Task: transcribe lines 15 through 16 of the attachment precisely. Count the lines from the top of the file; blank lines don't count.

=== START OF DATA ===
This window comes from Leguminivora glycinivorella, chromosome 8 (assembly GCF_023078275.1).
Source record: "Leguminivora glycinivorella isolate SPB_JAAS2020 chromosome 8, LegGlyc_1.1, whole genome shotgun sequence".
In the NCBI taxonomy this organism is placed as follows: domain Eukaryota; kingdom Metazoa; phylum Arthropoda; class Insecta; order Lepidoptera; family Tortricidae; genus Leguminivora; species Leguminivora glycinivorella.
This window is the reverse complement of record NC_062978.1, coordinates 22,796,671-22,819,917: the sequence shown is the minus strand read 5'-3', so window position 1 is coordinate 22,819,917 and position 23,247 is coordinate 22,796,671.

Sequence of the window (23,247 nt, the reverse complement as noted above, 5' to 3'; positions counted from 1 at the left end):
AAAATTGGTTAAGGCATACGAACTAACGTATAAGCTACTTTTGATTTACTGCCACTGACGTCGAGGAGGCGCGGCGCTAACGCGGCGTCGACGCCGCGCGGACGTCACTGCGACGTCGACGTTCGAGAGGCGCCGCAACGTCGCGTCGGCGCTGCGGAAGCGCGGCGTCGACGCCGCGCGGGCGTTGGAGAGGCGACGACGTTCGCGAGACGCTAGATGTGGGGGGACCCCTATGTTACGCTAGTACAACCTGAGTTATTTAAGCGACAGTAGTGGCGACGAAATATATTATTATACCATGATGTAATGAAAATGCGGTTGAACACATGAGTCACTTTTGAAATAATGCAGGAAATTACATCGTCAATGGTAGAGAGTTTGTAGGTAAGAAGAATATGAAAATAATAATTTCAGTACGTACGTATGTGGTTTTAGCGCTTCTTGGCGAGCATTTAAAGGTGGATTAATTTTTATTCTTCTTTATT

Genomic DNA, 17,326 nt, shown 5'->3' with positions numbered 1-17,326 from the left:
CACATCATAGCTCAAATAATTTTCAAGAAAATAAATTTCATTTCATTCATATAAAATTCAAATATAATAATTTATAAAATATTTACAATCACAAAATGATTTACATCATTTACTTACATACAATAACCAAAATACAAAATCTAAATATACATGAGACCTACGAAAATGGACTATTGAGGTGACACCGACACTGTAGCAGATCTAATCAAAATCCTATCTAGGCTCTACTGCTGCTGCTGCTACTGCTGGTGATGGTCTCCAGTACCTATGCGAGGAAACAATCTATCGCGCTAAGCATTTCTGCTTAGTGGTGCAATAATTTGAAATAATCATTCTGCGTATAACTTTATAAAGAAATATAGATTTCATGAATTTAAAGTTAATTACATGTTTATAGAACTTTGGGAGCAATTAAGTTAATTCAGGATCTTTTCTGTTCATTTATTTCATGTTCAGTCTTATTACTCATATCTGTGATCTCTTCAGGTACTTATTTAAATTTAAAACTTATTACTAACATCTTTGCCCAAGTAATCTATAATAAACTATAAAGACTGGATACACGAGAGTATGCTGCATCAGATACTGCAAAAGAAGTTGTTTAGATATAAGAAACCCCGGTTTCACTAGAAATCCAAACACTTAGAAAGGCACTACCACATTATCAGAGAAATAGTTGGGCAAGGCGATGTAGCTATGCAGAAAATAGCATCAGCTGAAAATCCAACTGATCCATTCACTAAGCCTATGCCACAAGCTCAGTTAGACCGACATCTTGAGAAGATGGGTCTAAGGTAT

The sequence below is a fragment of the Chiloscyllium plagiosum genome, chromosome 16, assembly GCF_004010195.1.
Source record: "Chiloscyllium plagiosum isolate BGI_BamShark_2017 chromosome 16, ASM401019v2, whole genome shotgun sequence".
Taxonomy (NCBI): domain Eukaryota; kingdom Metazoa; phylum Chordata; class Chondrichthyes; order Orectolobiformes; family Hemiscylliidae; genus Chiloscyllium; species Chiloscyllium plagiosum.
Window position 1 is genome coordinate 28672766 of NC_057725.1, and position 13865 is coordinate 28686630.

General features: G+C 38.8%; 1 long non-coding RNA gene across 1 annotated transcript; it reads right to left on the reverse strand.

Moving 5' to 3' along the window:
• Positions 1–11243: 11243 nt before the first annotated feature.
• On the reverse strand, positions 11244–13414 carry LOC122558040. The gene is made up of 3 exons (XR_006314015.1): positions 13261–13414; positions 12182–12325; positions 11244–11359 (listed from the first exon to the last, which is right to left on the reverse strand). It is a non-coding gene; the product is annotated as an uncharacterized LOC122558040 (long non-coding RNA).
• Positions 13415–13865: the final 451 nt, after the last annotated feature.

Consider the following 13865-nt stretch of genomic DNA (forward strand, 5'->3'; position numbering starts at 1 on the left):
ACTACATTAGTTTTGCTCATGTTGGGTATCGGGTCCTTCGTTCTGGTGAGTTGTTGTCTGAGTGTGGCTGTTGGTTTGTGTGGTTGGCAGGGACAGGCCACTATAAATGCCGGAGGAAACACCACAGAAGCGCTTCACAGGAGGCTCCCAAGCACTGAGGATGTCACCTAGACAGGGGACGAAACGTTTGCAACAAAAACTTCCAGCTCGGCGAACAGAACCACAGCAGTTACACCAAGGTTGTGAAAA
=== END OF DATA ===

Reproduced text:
• Positions 1–11243: 11243 nt before the first annotated feature.
• On the reverse strand, positions 11244–13414 carry LOC122558040. The gene is made up of 3 exons (XR_006314015.1): positions 13261–13414; positions 12182–12325; positions 11244–11359 (listed from the first exon to the last, which is right to left on the reverse strand). It is a non-coding gene; the product is annotated as an uncharacterized LOC122558040 (long non-coding RNA).